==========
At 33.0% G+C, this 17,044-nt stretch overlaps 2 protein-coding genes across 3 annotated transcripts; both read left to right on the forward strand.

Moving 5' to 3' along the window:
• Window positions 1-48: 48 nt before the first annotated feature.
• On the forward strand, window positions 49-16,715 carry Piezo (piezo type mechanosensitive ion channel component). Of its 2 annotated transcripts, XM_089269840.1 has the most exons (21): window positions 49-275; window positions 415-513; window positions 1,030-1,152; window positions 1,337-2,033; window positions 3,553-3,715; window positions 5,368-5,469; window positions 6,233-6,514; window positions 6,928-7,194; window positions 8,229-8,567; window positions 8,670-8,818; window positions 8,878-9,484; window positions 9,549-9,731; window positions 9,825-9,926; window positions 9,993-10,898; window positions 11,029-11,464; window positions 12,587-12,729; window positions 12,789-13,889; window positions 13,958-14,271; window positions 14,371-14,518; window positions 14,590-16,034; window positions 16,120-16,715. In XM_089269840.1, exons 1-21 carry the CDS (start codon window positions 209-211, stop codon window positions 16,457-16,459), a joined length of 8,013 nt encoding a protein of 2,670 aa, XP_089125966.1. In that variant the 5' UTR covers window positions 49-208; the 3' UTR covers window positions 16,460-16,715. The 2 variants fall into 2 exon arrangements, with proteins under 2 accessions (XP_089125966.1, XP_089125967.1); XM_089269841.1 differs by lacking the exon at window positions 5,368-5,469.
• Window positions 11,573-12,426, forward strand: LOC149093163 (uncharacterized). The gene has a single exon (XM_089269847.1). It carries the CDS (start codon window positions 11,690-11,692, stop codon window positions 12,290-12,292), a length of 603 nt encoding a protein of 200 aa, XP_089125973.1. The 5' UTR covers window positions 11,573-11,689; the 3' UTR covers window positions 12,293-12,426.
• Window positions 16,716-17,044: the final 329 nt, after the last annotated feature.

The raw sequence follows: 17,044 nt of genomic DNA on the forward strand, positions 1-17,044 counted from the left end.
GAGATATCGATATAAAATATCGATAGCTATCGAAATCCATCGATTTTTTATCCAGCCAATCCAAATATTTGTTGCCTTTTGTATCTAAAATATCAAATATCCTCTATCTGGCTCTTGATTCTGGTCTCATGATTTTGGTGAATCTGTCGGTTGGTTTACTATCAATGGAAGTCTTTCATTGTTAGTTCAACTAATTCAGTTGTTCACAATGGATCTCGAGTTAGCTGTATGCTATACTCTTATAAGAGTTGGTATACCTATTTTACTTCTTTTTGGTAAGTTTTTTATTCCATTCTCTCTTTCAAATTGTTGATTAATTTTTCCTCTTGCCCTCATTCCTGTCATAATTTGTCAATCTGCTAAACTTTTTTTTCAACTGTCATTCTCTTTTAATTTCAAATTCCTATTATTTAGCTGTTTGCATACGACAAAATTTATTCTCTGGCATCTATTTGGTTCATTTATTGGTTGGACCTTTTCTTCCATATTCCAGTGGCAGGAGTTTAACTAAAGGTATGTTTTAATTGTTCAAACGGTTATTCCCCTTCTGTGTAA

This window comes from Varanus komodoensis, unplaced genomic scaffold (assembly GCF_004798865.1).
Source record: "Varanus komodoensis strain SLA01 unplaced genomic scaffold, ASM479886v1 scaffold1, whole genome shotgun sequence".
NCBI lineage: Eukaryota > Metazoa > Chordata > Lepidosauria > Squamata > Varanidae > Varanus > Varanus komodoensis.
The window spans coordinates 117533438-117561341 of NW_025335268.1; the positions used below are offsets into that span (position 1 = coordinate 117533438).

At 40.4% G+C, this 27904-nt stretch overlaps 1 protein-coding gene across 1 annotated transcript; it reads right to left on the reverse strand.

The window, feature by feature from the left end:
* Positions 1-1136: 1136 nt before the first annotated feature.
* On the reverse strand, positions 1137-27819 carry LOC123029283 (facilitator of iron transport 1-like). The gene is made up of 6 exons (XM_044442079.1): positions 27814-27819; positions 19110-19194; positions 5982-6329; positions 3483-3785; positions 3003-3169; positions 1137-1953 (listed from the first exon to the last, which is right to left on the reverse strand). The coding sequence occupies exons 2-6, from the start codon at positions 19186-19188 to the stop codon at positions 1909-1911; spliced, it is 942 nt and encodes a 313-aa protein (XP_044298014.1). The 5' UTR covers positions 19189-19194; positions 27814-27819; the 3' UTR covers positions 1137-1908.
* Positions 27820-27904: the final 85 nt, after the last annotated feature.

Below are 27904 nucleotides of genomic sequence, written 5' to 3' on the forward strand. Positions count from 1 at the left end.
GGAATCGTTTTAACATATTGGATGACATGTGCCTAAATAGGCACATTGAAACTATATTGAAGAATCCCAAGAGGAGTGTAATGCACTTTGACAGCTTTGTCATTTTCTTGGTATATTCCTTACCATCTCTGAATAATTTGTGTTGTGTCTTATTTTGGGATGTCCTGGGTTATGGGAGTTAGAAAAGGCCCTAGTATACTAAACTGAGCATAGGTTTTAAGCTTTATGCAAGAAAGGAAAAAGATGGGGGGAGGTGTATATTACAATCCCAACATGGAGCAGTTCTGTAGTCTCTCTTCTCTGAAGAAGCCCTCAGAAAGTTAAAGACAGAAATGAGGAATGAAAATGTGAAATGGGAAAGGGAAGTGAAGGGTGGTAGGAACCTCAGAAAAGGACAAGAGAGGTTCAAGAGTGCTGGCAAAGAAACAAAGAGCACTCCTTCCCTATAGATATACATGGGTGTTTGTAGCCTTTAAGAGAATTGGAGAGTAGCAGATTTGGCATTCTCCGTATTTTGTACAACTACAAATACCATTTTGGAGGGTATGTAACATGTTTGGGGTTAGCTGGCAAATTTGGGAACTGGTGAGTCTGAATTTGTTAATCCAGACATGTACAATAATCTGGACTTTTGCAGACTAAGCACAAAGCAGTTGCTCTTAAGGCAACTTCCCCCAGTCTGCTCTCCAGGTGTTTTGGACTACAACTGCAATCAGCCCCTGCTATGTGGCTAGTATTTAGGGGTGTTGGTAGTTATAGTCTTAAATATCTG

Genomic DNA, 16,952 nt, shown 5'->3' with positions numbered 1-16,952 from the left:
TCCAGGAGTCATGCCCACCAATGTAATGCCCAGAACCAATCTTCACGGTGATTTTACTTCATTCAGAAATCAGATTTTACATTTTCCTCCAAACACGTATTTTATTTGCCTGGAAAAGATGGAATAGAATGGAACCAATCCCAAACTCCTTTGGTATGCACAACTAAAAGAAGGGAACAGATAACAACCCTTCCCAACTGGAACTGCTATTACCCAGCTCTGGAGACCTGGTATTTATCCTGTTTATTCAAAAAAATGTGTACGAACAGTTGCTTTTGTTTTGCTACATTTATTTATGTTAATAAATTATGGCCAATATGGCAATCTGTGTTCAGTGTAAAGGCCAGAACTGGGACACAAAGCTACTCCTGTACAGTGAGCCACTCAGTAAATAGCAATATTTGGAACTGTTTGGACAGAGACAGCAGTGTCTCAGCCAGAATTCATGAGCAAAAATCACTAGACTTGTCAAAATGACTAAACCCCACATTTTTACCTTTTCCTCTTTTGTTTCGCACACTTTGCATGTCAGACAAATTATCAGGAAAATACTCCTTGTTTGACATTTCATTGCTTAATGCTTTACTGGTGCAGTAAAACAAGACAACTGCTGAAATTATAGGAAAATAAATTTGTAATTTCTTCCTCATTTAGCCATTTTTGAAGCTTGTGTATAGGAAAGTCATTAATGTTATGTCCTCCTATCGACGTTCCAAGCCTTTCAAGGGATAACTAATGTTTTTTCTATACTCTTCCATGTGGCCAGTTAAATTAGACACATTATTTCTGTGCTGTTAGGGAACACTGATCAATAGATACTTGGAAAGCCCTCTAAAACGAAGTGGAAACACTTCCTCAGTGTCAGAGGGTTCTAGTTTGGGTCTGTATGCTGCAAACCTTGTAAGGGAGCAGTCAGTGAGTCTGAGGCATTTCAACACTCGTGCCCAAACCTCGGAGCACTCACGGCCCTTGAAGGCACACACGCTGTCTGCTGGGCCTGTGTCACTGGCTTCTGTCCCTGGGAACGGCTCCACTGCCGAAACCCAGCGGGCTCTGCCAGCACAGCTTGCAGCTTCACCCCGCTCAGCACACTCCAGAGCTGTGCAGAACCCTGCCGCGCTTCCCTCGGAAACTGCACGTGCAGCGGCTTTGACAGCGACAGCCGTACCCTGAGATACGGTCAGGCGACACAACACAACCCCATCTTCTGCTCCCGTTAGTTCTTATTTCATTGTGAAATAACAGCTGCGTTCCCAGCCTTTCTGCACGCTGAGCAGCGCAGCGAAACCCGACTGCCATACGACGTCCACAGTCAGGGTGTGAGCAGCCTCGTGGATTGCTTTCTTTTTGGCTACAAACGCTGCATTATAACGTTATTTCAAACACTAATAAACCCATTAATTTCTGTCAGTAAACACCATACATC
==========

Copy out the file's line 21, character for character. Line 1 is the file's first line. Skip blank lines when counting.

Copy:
TCCAGGAGTCATGCCCACCAATGTAATGCCCAGAACCAATCTTCACGGTGATTTTACTTCATTCAGAAATCAGATTTTACATTTTCCTCCAAACACGTATTTTATTTGCCTGGAAAAGATGGAATAGAATGGAACCAATCCCAAACTCCTTTGGTATGCACAACTAAAAGAAGGGAACAGATAACAACCCTTCCCAACTGGAACTGCTATTACCCAGCTCTGGAGACCTGGTATTTATCCTGTTTATTCAAAAAAATGTGTACGAACAGTTGCTTTTGTTTTGCTACATTTATTTATGTTAATAAATTATGGCCAATATGGCAATCTGTGTTCAGTGTAAAGGCCAGAACTGGGACACAAAGCTACTCCTGTACAGTGAGCCACTCAGTAAATAGCAATATTTGGAACTGTTTGGACAGAGACAGCAGTGTCTCAGCCAGAATTCATGAGCAAAAATCACTAGACTTGTCAAAATGACTAAACCCCACATTTTTACCTTTTCCTCTTTTGTTTCGCACACTTTGCATGTCAGACAAATTATCAGGAAAATACTCCTTGTTTGACATTTCATTGCTTAATGCTTTACTGGTGCAGTAAAACAAGACAACTGCTGAAATTATAGGAAAATAAATTTGTAATTTCTTCCTCATTTAGCCATTTTTGAAGCTTGTGTATAGGAAAGTCATTAATGTTATGTCCTCCTATCGACGTTCCAAGCCTTTCAAGGGATAACTAATGTTTTTTCTATACTCTTCCATGTGGCCAGTTAAATTAGACACATTATTTCTGTGCTGTTAGGGAACACTGATCAATAGATACTTGGAAAGCCCTCTAAAACGAAGTGGAAACACTTCCTCAGTGTCAGAGGGTTCTAGTTTGGGTCTGTATGCTGCAAACCTTGTAAGGGAGCAGTCAGTGAGTCTGAGGCATTTCAACACTCGTGCCCAAACCTCGGAGCACTCACGGCCCTTGAAGGCACACACGCTGTCTGCTGGGCCTGTGTCACTGGCTTCTGTCCCTGGGAACGGCTCCACTGCCGAAACCCAGCGGGCTCTGCCAGCACAGCTTGCAGCTTCACCCCGCTCAGCACACTCCAGAGCTGTGCAGAACCCTGCCGCGCTTCCCTCGGAAACTGCACGTGCAGCGGCTTTGACAGCGACAGCCGTACCCTGAGATACGGTCAGGCGACACAACACAACCCCATCTTCTGCTCCCGTTAGTTCTTATTTCATTGTGAAATAACAGCTGCGTTCCCAGCCTTTCTGCACGCTGAGCAGCGCAGCGAAACCCGACTGCCATACGACGTCCACAGTCAGGGTGTGAGCAGCCTCGTGGATTGCTTTCTTTTTGGCTACAAACGCTGCATTATAACGTTATTTCAAACACTAATAAACCCATTAATTTCTGTCAGTAAACACCATACATC